I visited my local gym for the first time after snacking-in-place
for over two months. It was like going to see an annoying former friend-out
of guilt. I've always had a tolerate-hate relationship with working
out. I hate spending my time sweating and hyperventilating when I
could be lounging in my recliner while watching reruns of "The Andy
Griffith Show." Then again, health-experts tell us that regular exercise
can literally add minutes to our eventual time in hospice.
In my desire to remain a source of irritation to my wife and three
daughters for as long as possible, I've developed an exercise routine
at the gym that is almost bearable.
First, I've found that it's important to wear proper athletic attire,
which, for me, means looking like Barney Fife at an NBA tryout. The
long Nike basketball shorts disguise the fact that I usually skip
"leg day," and the tank top ensures that other patrons can thoroughly
evaluate the effectiveness of my deodorant. As an added bonus, a protective
COVID-19 face mask hides my identity and cuts down on the public humiliation
factor. I also wear a pair of workout gloves so that I can get a better
grip on the exit door handle.
I usually begin my workout with some intense cardio on a stairmaster/elliptical-type
thingy that mimics the sensation of wishing there was an escalator
nearby. Although I realize I need to keep my body moving, I still
think these machines should include some kind of head rest, preferably
with memory foam. I try to stay motivated on the cardio equipment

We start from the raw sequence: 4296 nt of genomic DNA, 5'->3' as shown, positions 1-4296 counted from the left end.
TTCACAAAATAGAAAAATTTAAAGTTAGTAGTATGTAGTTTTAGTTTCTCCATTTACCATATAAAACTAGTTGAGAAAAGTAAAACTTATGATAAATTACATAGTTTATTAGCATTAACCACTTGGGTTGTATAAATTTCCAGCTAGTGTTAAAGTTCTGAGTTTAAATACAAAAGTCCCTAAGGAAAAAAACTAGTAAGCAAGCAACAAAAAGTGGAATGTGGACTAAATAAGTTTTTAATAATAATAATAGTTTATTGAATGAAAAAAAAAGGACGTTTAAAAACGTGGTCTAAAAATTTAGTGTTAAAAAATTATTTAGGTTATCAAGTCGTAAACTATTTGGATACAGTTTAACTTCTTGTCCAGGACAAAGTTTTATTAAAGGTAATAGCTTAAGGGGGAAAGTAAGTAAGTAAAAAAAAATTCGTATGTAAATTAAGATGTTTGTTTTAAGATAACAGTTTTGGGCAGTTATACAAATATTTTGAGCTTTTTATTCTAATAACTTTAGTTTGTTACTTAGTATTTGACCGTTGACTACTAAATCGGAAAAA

by listening to some inspirational workout music by Van Halen. My
playlist includes songs like "Ice Cream Man," "Poundcake," and "Somebody
Get Me a Doctor."
Once my legs feel like overcooked fettuccine and I've worked up enough
of a sweat to gross myself out, I head to the weight-training area.
Before I had children and looked a little less like Steve Buscemi,
I would march confidently over to the free-weights to pump some iron
and sometimes pull my groin. But now that my days of chugging protein
powder and popping my pecs are over, I rely on the weight machines
that are less likely to crush my esophagus.
The feature I appreciate most about these contraptions is that they
are heavily padded to the point of being almost comfortable. In fact,
I sometimes doze off on one of the machines and have to be awakened
by someone's grandmother who needs me to move so she can increase
the weight and get her swole on.
I usually conclude my workout by doing a few abdominal crunches in
my ongoing and fruitless effort to develop a six pack. If I push down
hard enough on my abdomen with my fingers, I can sort of feel the
six pack, but it seems to be stored in one of those insulated cooler
bags-for freshness, I guess. Mainly, these exercises just make me
need to go to the men's room on my way out of the gym.
Although exercising is almost as punishing as taking my three teenage
daughters to shop for cosmetics, I know it's good for me, and I'm
glad to be back in the gym wishing I were somewhere else. If you haven't
started your own post-quarantine workout routine, I encourage you
to visit your local fitness center. And if you aren't into the whole
exercise thing, you can always slip into a weight machine and take